Highlighting a program which has helped to fund the Friendship House bus connection between Prince Rupert and Terrace, a service which operates on a twice-a-week schedule on Tuesday's and Thursday's.
As part of Monday's provincial overview of the program, Friendship House Executive Director Anna Zanella outlined some of the focus for the Service which departs from and returns to the Friendship House on Fraser Street.
“The Friendship House Association of Prince Rupert is proud to provide a transportation service between Prince Rupert and Terrace twice weekly, on Tuesdays and Thursday. Feedback is positive as passengers enjoy the affordable service at $5 per seat each way.
The impact of this transportation project has been immense, as transportation opportunities out of Prince Rupert are very limited. Passengers can stay connected with adjoining communities in the region for employment, education, medical, extended travel and personal needs.”
The Friendship House program is one of twelve that the province has funded in Northern BC, a funding program which delivered grants that were primarily focused on Indigenous communities and organizations, enabling them to purchase and operate a community vehicle (such as a van, mini-van, SUV or bus) to transport people to jobs, school, appointments and shopping, as well as connecting them with family and friends.
Some further background on the community vehicle funding program can be found here.
North Coast MLA Jennifer Rice also contributed to Thursday's information release from the provincial government. Noting how the program has worked in conjunction with the province's own BC Transit network in the region.
“It’s wonderful to see the community vehicle program is providing a safe ride home for so many people who live and work in northern B.C., in particular, for those in remote and Indigenous communities. This program is working in conjunction with the newly established transit routes by giving people safe, reliable and affordable transportation options.”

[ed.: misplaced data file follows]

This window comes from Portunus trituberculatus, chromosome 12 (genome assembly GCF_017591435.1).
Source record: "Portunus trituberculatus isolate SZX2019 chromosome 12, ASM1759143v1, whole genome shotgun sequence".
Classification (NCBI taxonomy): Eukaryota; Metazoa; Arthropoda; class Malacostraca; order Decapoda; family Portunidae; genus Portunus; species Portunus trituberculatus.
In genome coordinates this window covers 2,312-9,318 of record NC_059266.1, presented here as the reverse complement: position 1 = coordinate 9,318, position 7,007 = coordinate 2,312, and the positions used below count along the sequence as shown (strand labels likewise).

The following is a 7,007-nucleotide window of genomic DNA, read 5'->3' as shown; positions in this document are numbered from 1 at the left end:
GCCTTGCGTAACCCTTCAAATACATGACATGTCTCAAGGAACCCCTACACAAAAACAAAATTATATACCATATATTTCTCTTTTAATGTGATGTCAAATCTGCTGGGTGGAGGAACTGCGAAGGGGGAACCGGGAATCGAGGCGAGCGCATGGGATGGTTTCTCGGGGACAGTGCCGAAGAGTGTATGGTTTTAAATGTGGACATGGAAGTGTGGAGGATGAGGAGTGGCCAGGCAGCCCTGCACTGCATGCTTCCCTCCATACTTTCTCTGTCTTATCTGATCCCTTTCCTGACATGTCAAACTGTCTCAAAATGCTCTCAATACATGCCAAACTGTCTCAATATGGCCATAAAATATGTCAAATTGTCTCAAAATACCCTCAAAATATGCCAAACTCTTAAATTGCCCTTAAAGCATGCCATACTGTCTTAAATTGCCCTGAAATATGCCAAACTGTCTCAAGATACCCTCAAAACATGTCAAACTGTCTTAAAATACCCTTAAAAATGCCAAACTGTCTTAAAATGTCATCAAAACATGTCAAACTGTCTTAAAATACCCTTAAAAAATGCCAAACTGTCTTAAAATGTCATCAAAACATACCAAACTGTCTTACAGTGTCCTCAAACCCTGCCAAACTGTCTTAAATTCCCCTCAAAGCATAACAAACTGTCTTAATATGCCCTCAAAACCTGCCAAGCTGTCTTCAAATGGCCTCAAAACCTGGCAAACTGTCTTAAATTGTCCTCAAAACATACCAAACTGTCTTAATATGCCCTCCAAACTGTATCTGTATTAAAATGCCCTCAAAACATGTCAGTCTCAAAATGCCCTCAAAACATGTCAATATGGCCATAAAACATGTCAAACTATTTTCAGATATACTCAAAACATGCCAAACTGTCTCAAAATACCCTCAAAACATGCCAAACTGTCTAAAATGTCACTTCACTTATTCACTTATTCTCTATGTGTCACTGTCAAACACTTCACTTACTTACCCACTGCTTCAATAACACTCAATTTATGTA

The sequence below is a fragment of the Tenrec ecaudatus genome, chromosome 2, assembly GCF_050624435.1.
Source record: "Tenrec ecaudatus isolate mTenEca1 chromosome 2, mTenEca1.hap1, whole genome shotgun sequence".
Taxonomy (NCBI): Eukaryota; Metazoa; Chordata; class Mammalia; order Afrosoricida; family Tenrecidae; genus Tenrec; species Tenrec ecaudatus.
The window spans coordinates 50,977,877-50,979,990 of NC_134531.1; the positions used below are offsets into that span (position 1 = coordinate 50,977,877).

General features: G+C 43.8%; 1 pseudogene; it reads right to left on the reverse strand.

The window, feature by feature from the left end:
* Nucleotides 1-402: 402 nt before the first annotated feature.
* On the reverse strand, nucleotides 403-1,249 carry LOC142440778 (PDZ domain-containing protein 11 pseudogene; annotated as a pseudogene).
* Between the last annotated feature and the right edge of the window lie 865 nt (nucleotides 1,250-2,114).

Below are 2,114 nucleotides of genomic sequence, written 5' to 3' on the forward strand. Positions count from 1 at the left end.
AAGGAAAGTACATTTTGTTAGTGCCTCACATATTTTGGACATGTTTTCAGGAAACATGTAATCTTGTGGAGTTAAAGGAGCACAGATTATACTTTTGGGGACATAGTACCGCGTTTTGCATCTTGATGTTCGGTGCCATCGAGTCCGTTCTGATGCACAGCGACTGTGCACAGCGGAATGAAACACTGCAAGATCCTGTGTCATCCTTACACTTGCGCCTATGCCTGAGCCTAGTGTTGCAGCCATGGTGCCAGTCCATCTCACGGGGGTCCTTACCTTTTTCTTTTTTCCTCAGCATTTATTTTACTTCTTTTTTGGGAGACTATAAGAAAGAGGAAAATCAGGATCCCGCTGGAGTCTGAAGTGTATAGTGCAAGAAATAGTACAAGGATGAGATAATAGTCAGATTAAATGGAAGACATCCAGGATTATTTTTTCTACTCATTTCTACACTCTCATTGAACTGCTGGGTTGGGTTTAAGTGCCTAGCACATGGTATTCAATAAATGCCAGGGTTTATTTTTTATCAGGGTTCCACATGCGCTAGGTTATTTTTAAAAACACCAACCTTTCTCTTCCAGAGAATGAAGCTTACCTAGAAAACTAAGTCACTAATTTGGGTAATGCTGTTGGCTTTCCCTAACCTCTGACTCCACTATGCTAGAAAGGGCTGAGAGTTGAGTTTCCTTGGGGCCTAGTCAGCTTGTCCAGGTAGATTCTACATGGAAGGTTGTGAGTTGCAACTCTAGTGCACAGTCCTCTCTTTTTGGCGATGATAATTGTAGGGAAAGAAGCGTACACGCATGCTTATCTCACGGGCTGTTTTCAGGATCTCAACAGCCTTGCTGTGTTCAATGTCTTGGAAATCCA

That BC Transit network mentioned by Ms. Rice provides for regular service to connect communities from Terrace and Kitimat through to Prince George providing for a shuttle bus service that has proven to be very well received.
Ironically, the riding that Ms. Rice represents is the only one not participating in the BC Transit shuttle bus program.
It was an initiative that was introduced by the BC Liberal government back in 2016 as part of the Highway 16 Transportation plan, something that the North Coast MLA frequently championed as a long desired need during her time as a member of the NDP opposition before forming the government.
Back in December of 2016, the City of Prince Rupert and regional partners chose not to participate in that regional approach to the transportation issues of the Northwest, leaving the North Coast off the BC Transit map when it comes to the shuttle bus service and leaving Prince Rupert and area with fewer options for travel than those of the other communities along the Highway 16 corridor.
For its part Prince Rupert City Council has never brought the topic of participation in the BC Transit Shuttle service back to the council chamber for public review or reconsideration since that original decision of 2016.
Like all of the other communities of the Northwest, Prince Rupert is also served by the BCNorth Bus and those that qualify can also take advantage of services offered by the Northern Health Connections Bus.
For more background on transportation along Highway 16 and its feeder routes see our archive page here.
An overview of MLA Rice's work at the Legislature can be found from our MLA's archive.
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